I have no words after watching an old man win in the riskiest of conditions, but that wouldn’t make much of a blog…
In October 2011 a photographer and I flew to Bergamo, Italy, for an audience with 15-time world champion Giacomo Agostini. Ago and his wife Maria welcomed us into their home and ushered us straight to the dining table: it was lunchtime. Lunch was served by the family butler – dressed all in white – and the world’s most successful motorcycle racer was his usual charming self.
The reason for the visit was simple. For many years the racing world had been wondering if Valentino Rossi would one day eclipse Ago’s record of 122 Grand Prix victories. By the end of his first miserable season at Ducati, there was a lot less wondering.
I’ll raise my hand and admit that I thought Rossi was already done, that his time as a winner was over. I presumed that a second dismal season on the Desmosedici – by then it was already obvious there was little chance of a miracle in Bologna in 2012 – would have him drifting into luxurious retirement. The headline to my Agostini interview was ‘The only guy Rossi won’t beat’.
Rossi’s Dutch TT win was his 115th Grand Prix win, so Ago’s record is still a long way off and may forever be out of reach. But let’s not worry about that right now.
Assen wasn’t an ordinary win, which would’ve been remarkable enough. It was victory in the scariest, most treacherous conditions: slick tyres in the drizzle, riding around one of MotoGP’s fastest tracks, which only the previous day had proved ice-like in the rain, claiming no less than 32 Moto3 victims in just two sessions.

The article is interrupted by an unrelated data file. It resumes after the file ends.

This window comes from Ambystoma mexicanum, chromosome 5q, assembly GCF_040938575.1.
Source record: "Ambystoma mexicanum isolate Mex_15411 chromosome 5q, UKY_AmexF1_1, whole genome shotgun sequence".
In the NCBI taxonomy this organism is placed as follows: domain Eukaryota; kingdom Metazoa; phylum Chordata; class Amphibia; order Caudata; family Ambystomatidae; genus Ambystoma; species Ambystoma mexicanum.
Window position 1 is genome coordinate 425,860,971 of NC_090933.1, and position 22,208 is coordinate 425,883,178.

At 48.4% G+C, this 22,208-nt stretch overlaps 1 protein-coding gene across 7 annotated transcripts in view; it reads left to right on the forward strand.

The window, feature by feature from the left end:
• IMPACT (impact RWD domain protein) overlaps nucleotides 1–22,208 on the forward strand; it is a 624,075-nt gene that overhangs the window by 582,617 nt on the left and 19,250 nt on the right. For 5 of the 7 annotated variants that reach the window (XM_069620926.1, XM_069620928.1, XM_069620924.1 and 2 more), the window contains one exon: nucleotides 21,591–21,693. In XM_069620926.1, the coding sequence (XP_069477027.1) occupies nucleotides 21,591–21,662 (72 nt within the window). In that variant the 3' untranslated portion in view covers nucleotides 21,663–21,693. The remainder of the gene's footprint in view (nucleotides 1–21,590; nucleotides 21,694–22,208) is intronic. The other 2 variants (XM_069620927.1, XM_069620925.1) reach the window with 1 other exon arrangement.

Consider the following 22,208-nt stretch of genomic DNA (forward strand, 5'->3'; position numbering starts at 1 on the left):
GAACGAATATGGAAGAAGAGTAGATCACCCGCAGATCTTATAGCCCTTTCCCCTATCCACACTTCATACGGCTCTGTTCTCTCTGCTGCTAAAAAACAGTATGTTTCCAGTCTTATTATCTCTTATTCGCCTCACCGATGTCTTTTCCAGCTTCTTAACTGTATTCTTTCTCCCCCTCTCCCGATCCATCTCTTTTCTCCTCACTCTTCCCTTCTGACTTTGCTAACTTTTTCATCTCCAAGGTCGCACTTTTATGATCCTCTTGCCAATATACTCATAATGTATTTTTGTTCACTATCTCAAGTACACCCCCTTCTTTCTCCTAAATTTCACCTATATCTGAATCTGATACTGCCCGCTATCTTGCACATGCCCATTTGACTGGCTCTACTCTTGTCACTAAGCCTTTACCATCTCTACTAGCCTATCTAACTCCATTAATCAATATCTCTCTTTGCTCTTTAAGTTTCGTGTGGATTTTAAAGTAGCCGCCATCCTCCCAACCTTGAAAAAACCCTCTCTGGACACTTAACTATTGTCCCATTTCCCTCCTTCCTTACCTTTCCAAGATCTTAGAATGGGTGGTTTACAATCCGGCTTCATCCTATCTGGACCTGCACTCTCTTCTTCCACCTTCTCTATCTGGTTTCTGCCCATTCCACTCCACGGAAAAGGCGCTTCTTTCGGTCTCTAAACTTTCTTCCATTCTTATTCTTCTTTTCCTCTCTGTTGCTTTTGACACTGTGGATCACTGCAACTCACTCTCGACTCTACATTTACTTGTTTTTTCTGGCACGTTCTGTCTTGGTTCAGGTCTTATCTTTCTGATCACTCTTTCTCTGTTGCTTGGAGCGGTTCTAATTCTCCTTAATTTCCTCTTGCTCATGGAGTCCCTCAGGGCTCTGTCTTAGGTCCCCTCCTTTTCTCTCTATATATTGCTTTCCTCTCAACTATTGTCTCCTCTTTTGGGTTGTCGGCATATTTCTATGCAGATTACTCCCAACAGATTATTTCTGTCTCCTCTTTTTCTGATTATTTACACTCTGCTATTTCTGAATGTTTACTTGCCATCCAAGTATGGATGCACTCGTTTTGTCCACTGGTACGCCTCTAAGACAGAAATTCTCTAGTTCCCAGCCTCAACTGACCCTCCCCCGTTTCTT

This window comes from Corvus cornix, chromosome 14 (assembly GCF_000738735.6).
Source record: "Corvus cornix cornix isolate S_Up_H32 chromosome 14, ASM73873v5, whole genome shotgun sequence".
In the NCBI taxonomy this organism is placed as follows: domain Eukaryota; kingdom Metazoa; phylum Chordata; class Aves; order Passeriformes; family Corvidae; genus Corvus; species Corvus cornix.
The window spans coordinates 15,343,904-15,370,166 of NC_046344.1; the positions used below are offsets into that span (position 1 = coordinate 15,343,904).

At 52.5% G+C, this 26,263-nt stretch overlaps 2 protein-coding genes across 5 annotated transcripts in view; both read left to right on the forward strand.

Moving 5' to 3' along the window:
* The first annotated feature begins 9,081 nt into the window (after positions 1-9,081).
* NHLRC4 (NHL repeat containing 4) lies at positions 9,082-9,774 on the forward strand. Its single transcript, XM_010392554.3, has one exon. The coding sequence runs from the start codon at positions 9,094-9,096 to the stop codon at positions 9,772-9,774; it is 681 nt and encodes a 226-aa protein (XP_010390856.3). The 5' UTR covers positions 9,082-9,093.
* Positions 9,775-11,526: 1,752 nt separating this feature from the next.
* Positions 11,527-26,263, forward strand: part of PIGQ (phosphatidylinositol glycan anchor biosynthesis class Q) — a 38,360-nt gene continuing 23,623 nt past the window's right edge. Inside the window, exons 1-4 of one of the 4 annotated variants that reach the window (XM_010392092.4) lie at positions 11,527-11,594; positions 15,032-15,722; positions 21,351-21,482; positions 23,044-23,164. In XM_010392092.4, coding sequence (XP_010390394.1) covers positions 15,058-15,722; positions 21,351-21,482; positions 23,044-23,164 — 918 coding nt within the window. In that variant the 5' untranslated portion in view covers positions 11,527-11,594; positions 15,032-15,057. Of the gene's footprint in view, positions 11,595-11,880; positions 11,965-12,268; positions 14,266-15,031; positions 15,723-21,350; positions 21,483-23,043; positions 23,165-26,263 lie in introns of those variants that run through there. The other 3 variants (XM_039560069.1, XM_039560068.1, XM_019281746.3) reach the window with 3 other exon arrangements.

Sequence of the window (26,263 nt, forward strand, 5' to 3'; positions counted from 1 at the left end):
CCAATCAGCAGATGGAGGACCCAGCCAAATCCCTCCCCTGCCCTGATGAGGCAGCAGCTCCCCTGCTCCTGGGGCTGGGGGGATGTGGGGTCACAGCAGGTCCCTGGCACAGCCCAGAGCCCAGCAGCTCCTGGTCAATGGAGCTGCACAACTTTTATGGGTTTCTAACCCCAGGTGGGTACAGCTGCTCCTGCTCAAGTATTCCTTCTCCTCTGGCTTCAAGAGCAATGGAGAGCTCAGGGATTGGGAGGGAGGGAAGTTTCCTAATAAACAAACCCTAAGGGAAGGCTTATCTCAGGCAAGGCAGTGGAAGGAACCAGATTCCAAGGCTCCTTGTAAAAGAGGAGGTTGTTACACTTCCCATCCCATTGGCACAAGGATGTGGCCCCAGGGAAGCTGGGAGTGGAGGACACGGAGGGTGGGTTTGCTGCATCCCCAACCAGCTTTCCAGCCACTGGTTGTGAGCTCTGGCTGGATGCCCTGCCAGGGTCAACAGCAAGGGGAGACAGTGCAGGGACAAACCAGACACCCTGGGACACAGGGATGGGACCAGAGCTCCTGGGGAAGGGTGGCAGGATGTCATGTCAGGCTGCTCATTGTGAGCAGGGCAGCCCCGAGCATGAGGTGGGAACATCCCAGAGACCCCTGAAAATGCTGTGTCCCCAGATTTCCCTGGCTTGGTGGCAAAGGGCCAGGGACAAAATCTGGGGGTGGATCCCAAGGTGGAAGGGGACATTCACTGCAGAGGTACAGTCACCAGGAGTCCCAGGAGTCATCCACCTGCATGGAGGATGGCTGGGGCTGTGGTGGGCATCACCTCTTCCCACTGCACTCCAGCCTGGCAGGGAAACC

These are the kind of risky, dangerous conditions that should suit keen, young riders, those who haven’t yet become accustomed to the taste of hospital food, rather than wizened, creaky veterans.
Racing on a damp track on slicks is fine, for a while. If you keep riding at full speed the tyres stay hot enough to keep gripping, with a little luck. But as soon as you back off even a fraction, tyre temperature drops and grip decreases. Then comes that horrible moment when the tyres reach critical temperature, when all of a sudden they cease to grip at all. One second you’re riding around on damp asphalt, the next you’re on ice. And the moment the front goes, with no warning, it’s not coming back; which would be especially unpleasant heading into 140mph Meeuwenmeer or 130mph Ramshoek.
Rossi, Danilo Petrucci, Marc Márquez and the rest didn’t know when that moment might come. Most of them backed off, like anyone sensible would. Even Márquez backed off. Others decided the track was too perilous to continue riding a 250-horsepower motorcycle on slicks, so they switched to their second bikes equipped with full-rain tyres. Even Johann Zarco, not unknown for his bravery, admitted he was scared. Only two riders resolved to keep going as close to full speed as they dared, shifting the risk and the fear into some dark recess of their minds.
One of them had never won a Grand Prix in his life, so he pretty much had nothing lose, apart from the obvious. The other had won 114 Grands Prix and would have ended his hopes of a 10 world title if he had crashed out, so he had everything to lose.